16 Responses to “Hot Tsokolate on A Cold Day”

  • I love taba ng talangka with rice!!!

    You should also try “burong talangka” with rice dipped in calamansi & patis.

    Heaven!

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  • Did you close your eyes while sipping the hot tsokolate? I don’t know why, but it tastes so much better that way!

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  • thanks, lori!

    another great find!

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  • Hey Lor!

    Sana they’d open here in the city naman…

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  • i can’t believe how expensive those are nowadays. i recall having the same batirol there so for much cheaper. the prices for those dishes are good for how many people? i’ve not been to camp john hay in a while, preferring hunting out other places. and i’m making a list of places to go when i make my annual visit to my cousins later this year. there is a place here in QC where you can get a larger bibingka (P55 or 60, the last i dropped by) at a lower price and, imo – better than ferino’s.

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  • Another reason to trek to Baguio! Thanks for the review :)

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  • Thanks for letting us know about this place; your review seems to me like a nice li’l pre-Christmas post :) salamat!

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  • Mmmmm! That looks delicious. I’m from Canada and this reminds me of a Chocolatier I went to in Montreal where I had a deliciously deep flavoured cup of hot chocolate it practically filled me up!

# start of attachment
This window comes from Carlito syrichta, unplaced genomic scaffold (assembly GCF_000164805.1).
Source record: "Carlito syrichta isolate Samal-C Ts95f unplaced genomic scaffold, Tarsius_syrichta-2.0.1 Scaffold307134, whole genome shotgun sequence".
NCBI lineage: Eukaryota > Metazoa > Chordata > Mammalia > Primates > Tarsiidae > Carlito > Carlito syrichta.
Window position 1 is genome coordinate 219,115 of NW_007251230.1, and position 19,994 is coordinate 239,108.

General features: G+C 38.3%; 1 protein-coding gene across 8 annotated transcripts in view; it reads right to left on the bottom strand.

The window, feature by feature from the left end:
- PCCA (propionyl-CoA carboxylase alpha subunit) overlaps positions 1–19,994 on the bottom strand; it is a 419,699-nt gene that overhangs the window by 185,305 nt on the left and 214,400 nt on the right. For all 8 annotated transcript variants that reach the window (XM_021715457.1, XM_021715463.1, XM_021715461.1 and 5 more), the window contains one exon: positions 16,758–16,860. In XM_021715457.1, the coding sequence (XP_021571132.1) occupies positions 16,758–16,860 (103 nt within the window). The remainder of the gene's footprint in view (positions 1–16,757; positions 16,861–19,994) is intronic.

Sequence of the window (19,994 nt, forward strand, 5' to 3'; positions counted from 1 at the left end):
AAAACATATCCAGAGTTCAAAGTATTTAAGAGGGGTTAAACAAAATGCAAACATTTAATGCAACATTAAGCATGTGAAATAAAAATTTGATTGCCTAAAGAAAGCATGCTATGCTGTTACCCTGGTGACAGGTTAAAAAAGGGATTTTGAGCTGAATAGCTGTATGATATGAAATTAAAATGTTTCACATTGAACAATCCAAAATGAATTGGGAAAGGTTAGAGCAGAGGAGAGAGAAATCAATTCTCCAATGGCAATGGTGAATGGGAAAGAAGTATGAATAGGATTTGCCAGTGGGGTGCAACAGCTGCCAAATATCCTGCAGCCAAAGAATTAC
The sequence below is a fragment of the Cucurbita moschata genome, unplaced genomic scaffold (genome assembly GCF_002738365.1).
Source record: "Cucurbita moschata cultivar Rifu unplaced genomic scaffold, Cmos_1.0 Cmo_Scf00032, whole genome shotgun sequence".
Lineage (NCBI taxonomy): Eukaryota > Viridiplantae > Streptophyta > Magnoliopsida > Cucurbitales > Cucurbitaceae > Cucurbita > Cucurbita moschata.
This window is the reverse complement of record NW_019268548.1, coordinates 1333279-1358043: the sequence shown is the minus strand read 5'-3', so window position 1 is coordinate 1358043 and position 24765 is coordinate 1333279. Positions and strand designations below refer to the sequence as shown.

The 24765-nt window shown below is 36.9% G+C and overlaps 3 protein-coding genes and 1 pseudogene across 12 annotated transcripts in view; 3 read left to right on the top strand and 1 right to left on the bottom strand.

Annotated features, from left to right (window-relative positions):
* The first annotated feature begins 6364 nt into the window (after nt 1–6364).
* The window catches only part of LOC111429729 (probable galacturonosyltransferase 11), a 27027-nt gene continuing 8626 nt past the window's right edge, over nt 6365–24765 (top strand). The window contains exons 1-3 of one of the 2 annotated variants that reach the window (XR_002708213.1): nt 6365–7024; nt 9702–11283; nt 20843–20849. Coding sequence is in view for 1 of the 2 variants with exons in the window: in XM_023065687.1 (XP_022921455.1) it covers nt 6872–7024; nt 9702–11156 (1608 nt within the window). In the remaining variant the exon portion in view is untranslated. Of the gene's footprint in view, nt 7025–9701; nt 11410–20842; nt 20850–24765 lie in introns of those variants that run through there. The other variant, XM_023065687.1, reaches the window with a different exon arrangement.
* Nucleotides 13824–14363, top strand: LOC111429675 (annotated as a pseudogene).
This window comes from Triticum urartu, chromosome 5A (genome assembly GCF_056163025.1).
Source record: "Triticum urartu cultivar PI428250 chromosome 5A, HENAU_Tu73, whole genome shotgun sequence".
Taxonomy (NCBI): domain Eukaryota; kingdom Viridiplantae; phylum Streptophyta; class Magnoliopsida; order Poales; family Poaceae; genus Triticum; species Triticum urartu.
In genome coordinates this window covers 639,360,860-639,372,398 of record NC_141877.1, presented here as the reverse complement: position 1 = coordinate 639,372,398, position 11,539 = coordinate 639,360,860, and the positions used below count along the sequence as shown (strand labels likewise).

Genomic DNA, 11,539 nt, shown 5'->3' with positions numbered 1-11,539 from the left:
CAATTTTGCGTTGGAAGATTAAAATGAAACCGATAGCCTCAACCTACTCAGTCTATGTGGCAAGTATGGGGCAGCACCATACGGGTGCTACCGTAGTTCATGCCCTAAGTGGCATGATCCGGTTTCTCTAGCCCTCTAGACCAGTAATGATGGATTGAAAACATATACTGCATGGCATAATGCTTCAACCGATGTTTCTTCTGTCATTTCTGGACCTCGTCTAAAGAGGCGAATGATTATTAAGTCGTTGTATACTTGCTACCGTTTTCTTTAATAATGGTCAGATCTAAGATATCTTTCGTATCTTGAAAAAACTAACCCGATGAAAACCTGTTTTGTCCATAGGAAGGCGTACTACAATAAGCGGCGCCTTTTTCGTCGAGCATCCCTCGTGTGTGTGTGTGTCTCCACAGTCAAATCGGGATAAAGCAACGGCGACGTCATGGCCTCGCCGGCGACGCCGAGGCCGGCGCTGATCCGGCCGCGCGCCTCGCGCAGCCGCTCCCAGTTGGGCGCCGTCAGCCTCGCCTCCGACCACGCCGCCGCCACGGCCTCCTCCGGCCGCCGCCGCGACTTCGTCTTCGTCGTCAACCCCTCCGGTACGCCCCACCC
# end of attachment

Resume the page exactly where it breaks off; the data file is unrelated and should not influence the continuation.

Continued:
I’ve been following your blog for a while now, I just love your posts. They’re so well written and the photos are cravings-inducing. I’m sure I’ll be making many returns!

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  • i wonder if it’s the same outfit that opened a branch in serendra (beside larry’s bar) but has folded up recently… same name kasi eh…

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  • It’s so good, I could cry!

    Reminds me of good ol’ days at Taal, Batangas. Try putting that tsokolate ah on your rice whilst eating salty Tapang Taal and sipping Tsokolate eh. Mmmmm….

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  • i love tsokolate and taba ng talangka! yum! next time we go to baguio, i’ll make sure to visit the place.thanks for sharing. :)

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  • i agree with joy… i think it’s the same as the one in serendra, same name… the tsokolate choices are the same even the kakanin looks the same. i’m not sure though, if they’ve already closed down.

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  • Hi Lori! I have been looking for that metal pot where they mix the tsokolate. Do you know where they sell this?

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  • Yeah, the Choco-Late de Batirol in Serendra looks like it has either closed down, or re-formatted. I see the same wooden furniture outside, but the name has changed. Sayang, I actually liked some of the things I had there. But their location and the way they’re set back from the walkway makes them so easy to overlook; most people don’t even know it’s there.

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  • hi! i’m looking for a candy container/jar which I can use as table centerpiece for my daughter’s birthday party. can you recommend a place where i can find an affordable and nice one? thanks.

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  • try also Tsoko.nut batirol,,they also serve hot tsokolate, kakanins and also Pinoy rice meals,,It’s delicious and affordable,,:)

    They have branches in:
    SM-Makati
    Eastwood Excelsior
    Dela Rossa Carpark 1
    RCBC Plaza- Ayala
    Walter Mart-Pasong Tamo

    Visit their website: http://www.tsokonutbatirol.com